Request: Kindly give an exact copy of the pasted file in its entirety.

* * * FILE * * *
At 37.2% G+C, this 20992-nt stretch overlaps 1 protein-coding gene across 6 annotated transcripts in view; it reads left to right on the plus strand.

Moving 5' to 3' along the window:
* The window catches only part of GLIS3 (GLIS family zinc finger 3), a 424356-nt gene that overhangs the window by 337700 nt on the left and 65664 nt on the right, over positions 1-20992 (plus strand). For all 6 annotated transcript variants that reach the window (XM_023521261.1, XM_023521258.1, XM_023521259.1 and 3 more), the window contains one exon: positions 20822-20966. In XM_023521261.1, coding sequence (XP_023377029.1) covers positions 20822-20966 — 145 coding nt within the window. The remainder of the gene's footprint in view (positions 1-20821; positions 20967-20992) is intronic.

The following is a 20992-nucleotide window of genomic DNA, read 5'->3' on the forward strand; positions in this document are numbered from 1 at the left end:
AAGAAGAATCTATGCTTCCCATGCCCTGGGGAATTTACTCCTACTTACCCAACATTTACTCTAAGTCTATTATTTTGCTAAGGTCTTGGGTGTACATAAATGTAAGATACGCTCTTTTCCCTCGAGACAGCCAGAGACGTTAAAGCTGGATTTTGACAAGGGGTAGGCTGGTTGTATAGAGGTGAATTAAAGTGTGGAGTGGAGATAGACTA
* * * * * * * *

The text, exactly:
At 37.2% G+C, this 20992-nt stretch overlaps 1 protein-coding gene across 6 annotated transcripts in view; it reads left to right on the plus strand.

Moving 5' to 3' along the window:
* The window catches only part of GLIS3 (GLIS family zinc finger 3), a 424356-nt gene that overhangs the window by 337700 nt on the left and 65664 nt on the right, over positions 1-20992 (plus strand). For all 6 annotated transcript variants that reach the window (XM_023521261.1, XM_023521258.1, XM_023521259.1 and 3 more), the window contains one exon: positions 20822-20966. In XM_023521261.1, coding sequence (XP_023377029.1) covers positions 20822-20966 — 145 coding nt within the window. The remainder of the gene's footprint in view (positions 1-20821; positions 20967-20992) is intronic.

The following is a 20992-nucleotide window of genomic DNA, read 5'->3' on the forward strand; positions in this document are numbered from 1 at the left end:
AAGAAGAATCTATGCTTCCCATGCCCTGGGGAATTTACTCCTACTTACCCAACATTTACTCTAAGTCTATTATTTTGCTAAGGTCTTGGGTGTACATAAATGTAAGATACGCTCTTTTCCCTCGAGACAGCCAGAGACGTTAAAGCTGGATTTTGACAAGGGGTAGGCTGGTTGTATAGAGGTGAATTAAAGTGTGGAGTGGAGATAGACTA